Remembering Hometown Hero Cpl. Hunter Lopez, One Year Later

Carmela Karcher

August 26, 2021.

A hero was lost.

“It just kind of just feels like it’s only been a week of all this happening,” Alicia Lopez, Hunter’s mother, shared.

It’s been one year since tragedy struck in Kabul, and one year since the desert lost one of its own, Corporal Hunter Lopez.

“The year obviously has been challenging, you know, it’s a spot where none of us ever thought we’d be in,” Hunter’s father, Herman Lopez, said. “Everybody says that you never thought it would happen to you, and until you’re in that position. And so that’s exactly the spot we’re in.”

A courageous life taken too soon.

But even in his 22 years, Hunter did more than what many do in their entire lifetime.

“Not everybody goes and signs on the dotted line and stands guard and to protect our nation,” Alicia said. “There was never a medium for him. It was always nothing or all. When he was a Marine, he wanted to make sure everybody came home. He didn’t want to be the reason why people didn’t come home. So he trained hard and made sure that everybody was able to come home.”

An All American kid dedicated to giving back.

Even at a young age, he knew what he wanted to do: enlist in the Marines and join the ranks of the Riverside County Sheriff’s Department.

Just like his parents.

“His mind was like, ‘No. If I’m gonna do something, I’m gonna do the one that has the reputation of being the toughest branch,’ Herman shared. “So, he enlisted in the Marine Corps. He was a kid that had a plan for his life. He had a plan to finish school, enlist and do a service to the country, and then go on to be a sheriff’s deputy. He still was a kid that loves to have fun. He was one of the people that got our family together and friends together. He was the person that united everyone.”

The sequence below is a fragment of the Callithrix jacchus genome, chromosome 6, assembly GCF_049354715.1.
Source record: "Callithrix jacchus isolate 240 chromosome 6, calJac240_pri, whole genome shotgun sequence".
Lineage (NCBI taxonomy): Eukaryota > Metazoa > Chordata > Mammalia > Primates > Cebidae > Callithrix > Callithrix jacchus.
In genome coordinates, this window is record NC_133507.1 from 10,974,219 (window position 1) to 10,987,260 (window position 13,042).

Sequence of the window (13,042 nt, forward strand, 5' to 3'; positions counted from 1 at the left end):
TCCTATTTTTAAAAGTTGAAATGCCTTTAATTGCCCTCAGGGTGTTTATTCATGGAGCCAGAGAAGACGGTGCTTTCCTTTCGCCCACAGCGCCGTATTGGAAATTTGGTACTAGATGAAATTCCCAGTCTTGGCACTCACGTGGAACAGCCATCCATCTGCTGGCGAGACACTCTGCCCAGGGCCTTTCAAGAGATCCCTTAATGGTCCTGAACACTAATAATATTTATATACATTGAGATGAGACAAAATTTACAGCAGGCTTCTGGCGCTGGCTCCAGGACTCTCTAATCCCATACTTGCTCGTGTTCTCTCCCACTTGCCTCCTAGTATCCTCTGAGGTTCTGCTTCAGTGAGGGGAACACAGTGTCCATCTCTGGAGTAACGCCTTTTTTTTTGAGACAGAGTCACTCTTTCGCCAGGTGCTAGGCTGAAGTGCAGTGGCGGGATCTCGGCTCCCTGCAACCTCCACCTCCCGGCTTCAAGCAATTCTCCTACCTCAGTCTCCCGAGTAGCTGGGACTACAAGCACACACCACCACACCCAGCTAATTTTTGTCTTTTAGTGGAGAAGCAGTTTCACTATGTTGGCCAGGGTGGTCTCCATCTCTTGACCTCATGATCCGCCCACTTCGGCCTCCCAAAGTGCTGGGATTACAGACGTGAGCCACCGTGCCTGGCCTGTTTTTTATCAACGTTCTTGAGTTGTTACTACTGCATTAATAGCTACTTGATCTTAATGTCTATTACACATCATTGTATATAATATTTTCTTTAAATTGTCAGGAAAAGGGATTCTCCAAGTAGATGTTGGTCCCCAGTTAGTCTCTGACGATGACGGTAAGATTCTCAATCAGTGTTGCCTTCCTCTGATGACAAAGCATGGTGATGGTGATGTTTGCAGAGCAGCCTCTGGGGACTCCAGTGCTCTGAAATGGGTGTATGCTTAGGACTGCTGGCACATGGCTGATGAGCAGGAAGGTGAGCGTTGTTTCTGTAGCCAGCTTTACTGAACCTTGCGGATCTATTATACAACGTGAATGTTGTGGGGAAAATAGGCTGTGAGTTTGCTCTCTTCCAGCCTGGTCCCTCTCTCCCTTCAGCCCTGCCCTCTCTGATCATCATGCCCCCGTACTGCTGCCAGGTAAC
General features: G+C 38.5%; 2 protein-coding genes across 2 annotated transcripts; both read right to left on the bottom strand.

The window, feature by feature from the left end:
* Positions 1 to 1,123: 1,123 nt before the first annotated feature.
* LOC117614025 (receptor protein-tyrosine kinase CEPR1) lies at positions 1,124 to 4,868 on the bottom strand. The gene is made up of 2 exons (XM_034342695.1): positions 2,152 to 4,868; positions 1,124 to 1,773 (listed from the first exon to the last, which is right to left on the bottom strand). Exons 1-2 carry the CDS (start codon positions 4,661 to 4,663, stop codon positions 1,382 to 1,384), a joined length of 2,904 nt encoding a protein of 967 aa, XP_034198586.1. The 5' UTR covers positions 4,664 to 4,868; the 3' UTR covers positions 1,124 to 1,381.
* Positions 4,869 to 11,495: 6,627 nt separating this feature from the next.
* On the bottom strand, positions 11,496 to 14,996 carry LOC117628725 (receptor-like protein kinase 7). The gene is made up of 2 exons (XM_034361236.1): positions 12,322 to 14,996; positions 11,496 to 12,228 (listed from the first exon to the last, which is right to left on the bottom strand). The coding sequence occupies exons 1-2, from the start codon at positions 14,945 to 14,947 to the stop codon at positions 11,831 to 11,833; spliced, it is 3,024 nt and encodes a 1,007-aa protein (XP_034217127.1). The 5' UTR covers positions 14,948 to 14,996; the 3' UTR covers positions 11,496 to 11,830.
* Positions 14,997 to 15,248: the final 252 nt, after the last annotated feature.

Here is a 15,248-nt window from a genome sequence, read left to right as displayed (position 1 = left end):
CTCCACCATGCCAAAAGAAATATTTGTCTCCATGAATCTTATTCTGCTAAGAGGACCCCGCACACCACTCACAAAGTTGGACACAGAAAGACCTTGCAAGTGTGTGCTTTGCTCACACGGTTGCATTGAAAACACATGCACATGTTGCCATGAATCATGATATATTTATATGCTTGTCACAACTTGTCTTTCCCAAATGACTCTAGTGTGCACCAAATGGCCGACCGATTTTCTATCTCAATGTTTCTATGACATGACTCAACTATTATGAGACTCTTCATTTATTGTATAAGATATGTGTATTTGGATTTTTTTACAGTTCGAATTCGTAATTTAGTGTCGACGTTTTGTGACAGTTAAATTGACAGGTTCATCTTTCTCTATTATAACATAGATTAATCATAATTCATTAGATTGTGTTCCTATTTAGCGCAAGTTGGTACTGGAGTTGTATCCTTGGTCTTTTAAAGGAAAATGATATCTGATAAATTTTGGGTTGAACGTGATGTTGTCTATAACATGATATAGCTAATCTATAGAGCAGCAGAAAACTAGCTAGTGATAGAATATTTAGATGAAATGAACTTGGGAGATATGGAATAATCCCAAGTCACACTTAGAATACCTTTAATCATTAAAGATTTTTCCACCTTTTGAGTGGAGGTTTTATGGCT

One year later, Hunter still serves his nation.

Herman continued, “The foundation is Hunter Lopez Memorial Foundation. Years ago, when Hunter graduated from the Marine Corps boot camp, one of the things that he saw was some Marines didn’t have any family with them to celebrate that very momentous occasion. So what the foundation does is sponsor families to attend their son’s graduation from boot camp. So today, we’ve been able to help several families from as far away as Texas, Puerto Rico and Chicago.”

All in memory of one brave soul with wisdom beyond his years, Corporal Hunter Lopez.

“That was my kid,” Alicia said with tears in her eyes. “He did a lot of things for people that we had no clue he had done till after he passed away. So, just be kind to one another. Treat everybody with respect and do nice things for other people, even when nobody’s watching.”

The foundation has also provided several service dogs to military members and given awards to students at local elementary and middle schools.

The Lopez family is hosting a candlelight vigil Friday night at 7 p.m.

It is open to the public and will be located at the La Quinta Civic Center campus.

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